“I get a present! I feel so happy!…I lost that wonderful gift. I’m so unhappy.” Somebody says, “You’re wonderful,” and we feel up; somebody says, “You made a mistake,” then our mood goes down.”
The Yo-Yo Mind
According to Buddha, this is a big mistake, and if it was true 2,500 years ago, it is even more true today. Our modern society sells and promotes these eight worldly concerns everyday. Advertising has been based on our basic desires since early last century when Edward Bernays, a student of Sigmund Freud, used Freud’s ideas of subconscious desires to sell and market commercial products. A great documentary called the The Century of the Self explains this brilliantly. Since then, we have been inundated with advertising that provokes our worldly concerns.
So what’s the problem with these worldly concerns? They are a trick. They are based on the subconscious and primitive drives that tell us that getting these things, or avoiding these things, will bring us happiness and satisfaction and this ignores and covers the realisation of where real happiness comes from. As Thubten Chodron, a Tibetan Buddhist nun, explains:
“This constant yo-yo mind is dependent on external objects and people and leaves us oblivious to how our mind is the actual source of our happiness and misery…Life becomes a battle with the environment and the people in it, as we try to be near everything we like and get far away from or destroy anything we dislike. This brings us so much grief and suffering because our mind is so reactive.”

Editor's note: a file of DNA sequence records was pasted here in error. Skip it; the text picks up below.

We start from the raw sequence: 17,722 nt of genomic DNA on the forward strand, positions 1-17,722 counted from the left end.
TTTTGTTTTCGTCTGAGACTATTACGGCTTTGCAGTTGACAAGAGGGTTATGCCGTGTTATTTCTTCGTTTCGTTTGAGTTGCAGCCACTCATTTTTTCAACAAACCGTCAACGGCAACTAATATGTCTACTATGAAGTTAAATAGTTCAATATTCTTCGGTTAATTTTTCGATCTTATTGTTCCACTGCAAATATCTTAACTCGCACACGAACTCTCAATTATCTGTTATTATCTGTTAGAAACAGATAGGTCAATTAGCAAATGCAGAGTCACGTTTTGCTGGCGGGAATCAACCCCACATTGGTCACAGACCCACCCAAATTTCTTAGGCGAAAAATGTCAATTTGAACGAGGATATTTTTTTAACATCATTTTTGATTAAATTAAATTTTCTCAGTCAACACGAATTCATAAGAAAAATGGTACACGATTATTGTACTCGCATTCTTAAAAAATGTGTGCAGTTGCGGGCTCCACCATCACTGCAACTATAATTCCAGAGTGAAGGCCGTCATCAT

The main point here is that external conditions are always changing, and when you try and manipulate the environment to get happiness, it is a never ending struggle. We cannot control the world but we can control our own minds and take responsibility for how we react and what states of mind we are encouraging. Ancient Buddhism and modern positive psychology both agree that it’s internal states of mind which are the primary cause of happiness. Virtuous states of mind, like love, generosity and patience, are major contributors to a happy life. Also mindfulness, an open mind, and caring for others, are all things that can be developed internally in relationship with the world and be the cause of a peaceful and happy person.
Without peace of mind, happiness can’t be found from money, fame or pleasure. There are rich people who are miserable and there are poor people who are happy. The state of the mind is definitely the primary cause of happiness. Buddha was a prince with all the luxury and wealth you can imagine and realised that it did not bring him lasting happiness. A modern example is Russell Brand, who was obsessed with – and had a never ending supply of – woman, money and drugs, but this is what he soon realised:
“When I was growing up, I thought I’d be a lot happier if I was famous and successful and if I had money…if you don’t have those things, you feel like you’re not enough… Increasingly I’ve realised…everybody has beauty within themselves, and if you find this and accept this, then you will be happy regardless of external attributes or material things.”